The order simplifies the certification requirement from the detailed multi-page certification in complex legalese that had been proposed in the Second Notice.  Instead, the FCC offers a relatively short certification (contained in Appendix D of the order) for program buyers to sign, with two basic questions – whether any foreign government entity ( a foreign government, a foreign political party, or an agent of one of those groups) is the purchaser of the programming; and whether the purchaser or any producer of the programming is being paid by a foreign government entity.  In the vast majority of cases, we expect that the answer to both questions will be “no.”  In the event that a programmer or program producer is an agent of a foreign government, then an additional question applies, requiring that the programmer provide the licensee appropriate sponsorship identification information for the enhanced on-air sponsorship identifications and for the required public file disclosure obligations.  Even using this FCC form questionnaire is not necessary, if the licensee can obtain that information using different words.  So, in at least some instances, broadcasters may be able to continue to use their existing certification language. Consult your attorney to see if the language you are using will comply with what the FCC will require when this order becomes effective. Continue Reading FCC Releases Decision on Broadcaster’s Obligations to Identify Foreign Government Sponsored Programming – There is Some Good News, and Some Bad News Affecting Issue Ads

Here are some of the regulatory developments of significance to broadcasters from this past week, with links to where you can go to find more information as to how these actions may affect your operations.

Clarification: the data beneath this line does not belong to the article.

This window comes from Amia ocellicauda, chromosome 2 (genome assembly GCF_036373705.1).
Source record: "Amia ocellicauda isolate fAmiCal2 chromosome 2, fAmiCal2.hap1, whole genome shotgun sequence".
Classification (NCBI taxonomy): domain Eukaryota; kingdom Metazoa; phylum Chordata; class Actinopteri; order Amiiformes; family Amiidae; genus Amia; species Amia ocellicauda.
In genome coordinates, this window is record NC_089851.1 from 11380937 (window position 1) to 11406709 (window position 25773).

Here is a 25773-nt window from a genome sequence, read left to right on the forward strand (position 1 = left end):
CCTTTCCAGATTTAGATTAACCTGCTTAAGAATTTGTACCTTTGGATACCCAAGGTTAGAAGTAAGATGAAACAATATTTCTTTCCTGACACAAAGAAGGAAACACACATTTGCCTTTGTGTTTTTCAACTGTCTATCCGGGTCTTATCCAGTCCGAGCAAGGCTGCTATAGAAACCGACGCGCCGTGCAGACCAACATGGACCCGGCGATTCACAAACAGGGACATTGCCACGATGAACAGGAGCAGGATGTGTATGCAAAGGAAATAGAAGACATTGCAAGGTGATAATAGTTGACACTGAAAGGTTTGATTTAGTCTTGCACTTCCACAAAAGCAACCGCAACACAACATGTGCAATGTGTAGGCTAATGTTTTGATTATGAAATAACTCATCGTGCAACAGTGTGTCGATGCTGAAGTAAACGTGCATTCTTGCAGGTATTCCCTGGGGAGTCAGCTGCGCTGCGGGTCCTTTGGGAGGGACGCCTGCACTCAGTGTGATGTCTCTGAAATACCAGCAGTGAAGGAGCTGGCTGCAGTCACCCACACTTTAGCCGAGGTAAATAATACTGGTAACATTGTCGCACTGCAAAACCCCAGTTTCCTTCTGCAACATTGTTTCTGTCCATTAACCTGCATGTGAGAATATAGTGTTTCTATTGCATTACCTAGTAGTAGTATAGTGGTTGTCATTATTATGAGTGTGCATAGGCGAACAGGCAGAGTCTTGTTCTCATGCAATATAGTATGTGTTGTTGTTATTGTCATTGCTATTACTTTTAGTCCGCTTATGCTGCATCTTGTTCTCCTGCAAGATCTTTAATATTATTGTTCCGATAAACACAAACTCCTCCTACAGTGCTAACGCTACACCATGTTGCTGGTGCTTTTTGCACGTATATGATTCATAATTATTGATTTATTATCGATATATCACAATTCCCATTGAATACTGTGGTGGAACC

Here are some of the regulatory developments of significance to broadcasters from this past week, with links to where you can go to find more information as to how these actions may affect your operations.

With the verdict in the first criminal case against former President (and now candidate) Trump having been released, we can envision a whole raft of attack ads likely to be airing before the November elections.  The verdict is likely to also increase political divisions within the country, and potentially fuel many other nasty attack ads to be aired in political races from the top of the ballot to the local races that appear toward its end.  The use of artificial intelligence in such ads raises the prospect of even nastier attack ads, and its use raises a whole host of legal issues beyond defamation worries, though it raises those too (see our article here on defamation concerns about AI generated content, and our recent articles here and here about other potential FCC and state law liability arising from such ads).  Given the potential for a nasty election season getting even nastier, we thought that we would revisit our warning about broadcasters needing to assess the content of attack ads – particularly those from non-candidate groups. 

As we have written before, broadcasters (and local cable companies) are forbidden from editing the message of a candidate or rejecting that ad based on what is says except in extreme circumstances where the ad itself would violate a federal criminal law and possibly if it contains a false EAS alert (see, for instance, our articles herehere and here).  Section 315 of the Communications Act forbids a broadcaster or a local cable operator from censoring a candidate ad.  Because broadcasters cannot censor candidate ads, the Supreme Court has ruled that broadcasters are immune from any liability for the content of those ads.  (Note that this protection applies only to over-the-air broadcasters and local cable companies – the no censorship rule does not apply to cable networks or online distribution – see our articles here and here)  Other protections, such as Section 230, may apply to candidate ads placed on online platforms, but the circumstances in which the ad became part of the program offering need to be considered. Continue Reading Trump Verdict Raises Concerns About A Nasty Election Campaign Getting Nastier – Looking at a Broadcaster’s Potential Liability for Attack Ads